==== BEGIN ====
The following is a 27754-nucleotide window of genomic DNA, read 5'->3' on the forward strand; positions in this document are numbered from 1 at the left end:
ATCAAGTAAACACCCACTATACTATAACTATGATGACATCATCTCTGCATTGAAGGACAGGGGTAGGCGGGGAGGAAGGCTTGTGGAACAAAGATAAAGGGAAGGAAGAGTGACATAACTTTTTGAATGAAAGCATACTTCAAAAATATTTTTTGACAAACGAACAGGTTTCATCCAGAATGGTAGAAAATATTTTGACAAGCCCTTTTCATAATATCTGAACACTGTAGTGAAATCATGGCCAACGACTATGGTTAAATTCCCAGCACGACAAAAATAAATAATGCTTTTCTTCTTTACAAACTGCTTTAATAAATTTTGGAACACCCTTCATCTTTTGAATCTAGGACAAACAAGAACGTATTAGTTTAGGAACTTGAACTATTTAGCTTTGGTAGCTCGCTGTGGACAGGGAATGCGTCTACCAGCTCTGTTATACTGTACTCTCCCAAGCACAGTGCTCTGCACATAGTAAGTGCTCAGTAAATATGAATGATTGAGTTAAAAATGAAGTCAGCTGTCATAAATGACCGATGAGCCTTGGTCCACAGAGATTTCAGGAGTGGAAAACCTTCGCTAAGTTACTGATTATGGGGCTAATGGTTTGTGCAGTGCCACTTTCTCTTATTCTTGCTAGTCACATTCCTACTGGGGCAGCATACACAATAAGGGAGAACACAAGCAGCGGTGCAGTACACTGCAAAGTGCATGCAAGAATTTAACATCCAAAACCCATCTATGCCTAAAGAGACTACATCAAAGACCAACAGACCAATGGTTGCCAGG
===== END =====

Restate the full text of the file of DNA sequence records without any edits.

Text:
The following is a 27754-nucleotide window of genomic DNA, read 5'->3' on the forward strand; positions in this document are numbered from 1 at the left end:
ATCAAGTAAACACCCACTATACTATAACTATGATGACATCATCTCTGCATTGAAGGACAGGGGTAGGCGGGGAGGAAGGCTTGTGGAACAAAGATAAAGGGAAGGAAGAGTGACATAACTTTTTGAATGAAAGCATACTTCAAAAATATTTTTTGACAAACGAACAGGTTTCATCCAGAATGGTAGAAAATATTTTGACAAGCCCTTTTCATAATATCTGAACACTGTAGTGAAATCATGGCCAACGACTATGGTTAAATTCCCAGCACGACAAAAATAAATAATGCTTTTCTTCTTTACAAACTGCTTTAATAAATTTTGGAACACCCTTCATCTTTTGAATCTAGGACAAACAAGAACGTATTAGTTTAGGAACTTGAACTATTTAGCTTTGGTAGCTCGCTGTGGACAGGGAATGCGTCTACCAGCTCTGTTATACTGTACTCTCCCAAGCACAGTGCTCTGCACATAGTAAGTGCTCAGTAAATATGAATGATTGAGTTAAAAATGAAGTCAGCTGTCATAAATGACCGATGAGCCTTGGTCCACAGAGATTTCAGGAGTGGAAAACCTTCGCTAAGTTACTGATTATGGGGCTAATGGTTTGTGCAGTGCCACTTTCTCTTATTCTTGCTAGTCACATTCCTACTGGGGCAGCATACACAATAAGGGAGAACACAAGCAGCGGTGCAGTACACTGCAAAGTGCATGCAAGAATTTAACATCCAAAACCCATCTATGCCTAAAGAGACTACATCAAAGACCAACAGACCAATGGTTGCCAGG